Pâté would seem to be a perfect dish for vegetarians. It is nutritious, full of flavour, attractive in appearance, extremely convenient because it is prepared in advance of a meal, and very adaptable. Making pâté, and especially devising your own personal favourites, has many practical advantages as well.
It is a good way to learn about and experiment with foods such as beans, lentils, nuts and herbs, and also with textures and flavours. In addition, it is a way of preparing and serving in an attractive, tasty, and digestible form, foods which are of considerable nutritional value to both vegetarians and non-vegetarians but which can cause some people dietary problems.
In its most familiar role as a starter, spread on warm toast, fresh bread or biscuits, vegetarian pâté more than holds its own with meat or fish equivalents, whether it is served casually as an hors d'oeuvre while guests are gathering or more formally as a first course at table. It's just as good used in other ways as well.
Accompanied by a salad, olives, cheese, or a bowl of homemade soup, it becomes a satisfying lunch or supper. Served alongside eggs, with which many bean and lentil pâtés seem to have a natural affinity, it can transform a Sunday breakfast. It can also make a valuable contribution to a spread of miscellaneous dishes, either in the Mediterranean manner of mezze or a more British style buffet or high tea.
In spite of its many attractions, vegetarian pâté receives relatively little attention from cookery writers. Of course, most vegetarian cookery books will contain a sample pâté in sections under such general headings as ‘Soups and Starters' or ‘Dips and Snacks'. It deserves, though, to be given more prominence than simply this.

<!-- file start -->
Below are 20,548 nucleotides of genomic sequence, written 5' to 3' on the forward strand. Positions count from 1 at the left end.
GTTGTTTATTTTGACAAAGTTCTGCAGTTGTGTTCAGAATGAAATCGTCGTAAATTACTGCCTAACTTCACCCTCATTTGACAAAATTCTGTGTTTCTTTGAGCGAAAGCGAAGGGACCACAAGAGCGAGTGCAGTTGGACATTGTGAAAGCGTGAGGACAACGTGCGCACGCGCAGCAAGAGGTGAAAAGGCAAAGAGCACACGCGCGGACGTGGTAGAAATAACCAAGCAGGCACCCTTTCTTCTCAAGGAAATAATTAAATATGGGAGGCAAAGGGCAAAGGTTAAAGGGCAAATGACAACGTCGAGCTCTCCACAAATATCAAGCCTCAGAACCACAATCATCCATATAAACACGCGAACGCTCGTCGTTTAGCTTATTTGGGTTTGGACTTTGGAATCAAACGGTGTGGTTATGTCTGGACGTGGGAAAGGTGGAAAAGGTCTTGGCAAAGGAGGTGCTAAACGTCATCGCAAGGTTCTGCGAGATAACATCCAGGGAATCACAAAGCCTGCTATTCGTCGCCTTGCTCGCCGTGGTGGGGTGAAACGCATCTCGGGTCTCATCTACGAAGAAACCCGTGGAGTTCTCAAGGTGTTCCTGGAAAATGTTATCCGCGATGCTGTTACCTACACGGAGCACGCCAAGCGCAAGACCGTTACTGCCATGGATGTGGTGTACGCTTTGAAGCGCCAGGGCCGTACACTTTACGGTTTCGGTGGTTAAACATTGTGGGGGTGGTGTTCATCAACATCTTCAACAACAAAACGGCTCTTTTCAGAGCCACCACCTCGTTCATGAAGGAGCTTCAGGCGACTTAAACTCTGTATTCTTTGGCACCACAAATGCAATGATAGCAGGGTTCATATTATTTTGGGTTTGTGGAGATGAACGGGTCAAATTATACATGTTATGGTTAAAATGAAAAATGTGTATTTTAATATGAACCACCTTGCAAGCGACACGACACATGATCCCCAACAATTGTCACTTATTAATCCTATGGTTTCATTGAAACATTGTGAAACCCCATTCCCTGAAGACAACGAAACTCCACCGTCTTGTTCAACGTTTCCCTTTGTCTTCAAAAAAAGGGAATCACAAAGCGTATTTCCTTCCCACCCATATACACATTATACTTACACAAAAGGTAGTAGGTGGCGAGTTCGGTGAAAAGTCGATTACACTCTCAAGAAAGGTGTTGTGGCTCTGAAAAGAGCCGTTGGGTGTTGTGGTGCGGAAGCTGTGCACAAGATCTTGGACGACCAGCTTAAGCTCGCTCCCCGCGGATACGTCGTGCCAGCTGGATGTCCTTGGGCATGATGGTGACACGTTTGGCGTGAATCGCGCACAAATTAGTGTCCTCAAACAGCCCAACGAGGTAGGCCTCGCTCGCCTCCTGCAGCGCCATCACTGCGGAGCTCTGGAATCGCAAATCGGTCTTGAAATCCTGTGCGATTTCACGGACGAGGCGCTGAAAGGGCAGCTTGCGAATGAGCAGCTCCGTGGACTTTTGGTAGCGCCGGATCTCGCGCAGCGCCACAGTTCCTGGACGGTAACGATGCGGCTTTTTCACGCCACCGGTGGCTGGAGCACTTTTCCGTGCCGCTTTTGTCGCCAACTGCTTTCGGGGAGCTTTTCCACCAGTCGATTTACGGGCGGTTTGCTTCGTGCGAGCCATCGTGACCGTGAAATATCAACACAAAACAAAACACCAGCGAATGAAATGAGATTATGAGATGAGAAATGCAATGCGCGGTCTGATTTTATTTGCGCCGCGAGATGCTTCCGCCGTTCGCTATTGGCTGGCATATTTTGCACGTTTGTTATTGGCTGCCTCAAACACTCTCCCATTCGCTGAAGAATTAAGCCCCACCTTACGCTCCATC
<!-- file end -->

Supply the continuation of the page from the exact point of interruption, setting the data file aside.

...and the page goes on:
All of the recipes for pâtés given here are based on beans or lentils. Intended to be spread rather than sliced, they are all smooth, and the basic method of preparing them is the same, though they vary greatly in taste and texture. Following a main principle of TBVC they are made with a minimum of ingredients.
The recipes are intended to be very adaptable and a starting-point for individual experiments. One type of bean or lentil can usually be replaced by another; different herbs, nuts or spices may be used, and other ingredients added. The addition of cream or soft cheese together with, say, a teaspoon of truffle or avocado oil, whether added during or after blending, can make a simple pâté quite luxurious. It should be remembered, though, that pâtés containing cream or soft cheese keep fresh for a shorter time in the fridge and should not be frozen.
The one crucial point to observe in this method of making pâtés is that the prepared mixture needs to be virtually free of liquid before being placed in the blender. This is best achieved by reducing the liquid in the saucepan, or, alternatively, by spooning or pouring off any excess liquid. If the mixture doesn't blend easily, then add small amounts of more liquid to the blender until it does. Too much liquid will affect the final texture and spreadability of the pâté.
Spoon the mixture into pots. Leave to cool thoroughly before covering and placing in the fridge or freezer.
Something about terms first as they can be confusing. Pulses is the general term now commonly used to cover all edible seeds of leguminous plants. Leguminous means grown in pods. Legumes, a term that is sometimes used as a synonym for pulses, are the seeds themselves (i.e. beans, peas, and lentils).